How Cooking Skills and Gardens in Schools Improve Students’ Health

By Khanya Stroman, age 13

Gardens are not just for the good for the way they smell and look, but they can also improve the long-term health of kids, a new Texas-based education program has found.

Elementary and middle school kids from low-income backgrounds have participated in the Texas Sprouts program. The students learned about basic life skills such as gardening and cooking so they can have better health throughout their lives.

The goal of the program, which took place in the Austin area of Texas through the University of Texas, was to teach kids how to grow and then cook their own food. The Texas Sprouts program took place throughout the full academic year during school hours in an outdoor area. The students’ parents were also given the opportunity to take similar cooking and nutrition classes.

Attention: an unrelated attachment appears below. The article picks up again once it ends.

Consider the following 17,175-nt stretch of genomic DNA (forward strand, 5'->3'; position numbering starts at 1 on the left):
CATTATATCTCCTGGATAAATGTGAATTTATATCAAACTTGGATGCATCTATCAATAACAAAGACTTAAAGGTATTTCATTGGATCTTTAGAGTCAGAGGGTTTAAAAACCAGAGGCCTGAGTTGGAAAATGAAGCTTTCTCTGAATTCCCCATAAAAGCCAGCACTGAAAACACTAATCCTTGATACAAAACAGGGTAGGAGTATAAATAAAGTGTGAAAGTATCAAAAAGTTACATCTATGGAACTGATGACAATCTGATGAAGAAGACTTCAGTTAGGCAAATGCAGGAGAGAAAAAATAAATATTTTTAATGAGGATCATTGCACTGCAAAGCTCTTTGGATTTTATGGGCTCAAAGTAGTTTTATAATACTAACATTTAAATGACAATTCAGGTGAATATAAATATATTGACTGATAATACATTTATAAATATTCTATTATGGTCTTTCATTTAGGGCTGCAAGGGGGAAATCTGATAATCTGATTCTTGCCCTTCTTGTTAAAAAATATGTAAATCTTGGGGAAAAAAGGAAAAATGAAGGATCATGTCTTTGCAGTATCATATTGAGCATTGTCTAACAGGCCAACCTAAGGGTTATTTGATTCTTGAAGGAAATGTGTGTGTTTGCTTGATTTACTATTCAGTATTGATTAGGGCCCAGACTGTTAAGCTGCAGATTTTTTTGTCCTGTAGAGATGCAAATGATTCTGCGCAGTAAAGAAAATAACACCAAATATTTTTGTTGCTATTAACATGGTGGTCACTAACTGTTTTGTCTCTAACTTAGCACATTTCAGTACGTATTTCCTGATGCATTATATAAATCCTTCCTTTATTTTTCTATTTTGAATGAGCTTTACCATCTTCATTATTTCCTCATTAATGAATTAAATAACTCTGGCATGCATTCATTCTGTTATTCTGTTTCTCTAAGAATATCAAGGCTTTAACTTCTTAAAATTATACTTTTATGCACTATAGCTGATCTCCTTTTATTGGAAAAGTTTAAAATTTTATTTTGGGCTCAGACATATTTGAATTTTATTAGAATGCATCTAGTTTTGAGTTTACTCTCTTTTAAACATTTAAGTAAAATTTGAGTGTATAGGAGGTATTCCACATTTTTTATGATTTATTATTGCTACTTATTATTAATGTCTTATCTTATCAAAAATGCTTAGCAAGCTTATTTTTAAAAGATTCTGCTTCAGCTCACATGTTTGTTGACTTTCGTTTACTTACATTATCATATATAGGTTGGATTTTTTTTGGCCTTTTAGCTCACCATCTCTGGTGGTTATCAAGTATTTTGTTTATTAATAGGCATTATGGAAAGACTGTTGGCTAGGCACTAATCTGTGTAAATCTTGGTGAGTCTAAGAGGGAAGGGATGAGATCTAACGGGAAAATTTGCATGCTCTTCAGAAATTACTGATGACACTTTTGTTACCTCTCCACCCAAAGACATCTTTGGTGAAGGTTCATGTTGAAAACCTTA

Of the 700 children who participated, about 450 of them were from low-income households and received free or reduced-cost lunches. Before the program began, the researchers found that some students had high blood sugar and bad cholesterol. This could have resulted from poor food choices, such as soda and fast food.

After participating in the program for one academic year, the researchers saw a drop in blood sugar and cholesterol levels. Jaimie Davis, lead author of the study, told U.S. News that after 20 years of experience, “no other intervention that we have tested is as effective as this garden-based one.”

Gardening has many health benefits. Being exposed to dirt can help improve our immune systems. Being outside and growing healthy foods, like fruits and vegetables, can also help combat childhood obesity. Gardening is a calm experience, and being outside surrounded by plants that smell good can reduce anxiety.

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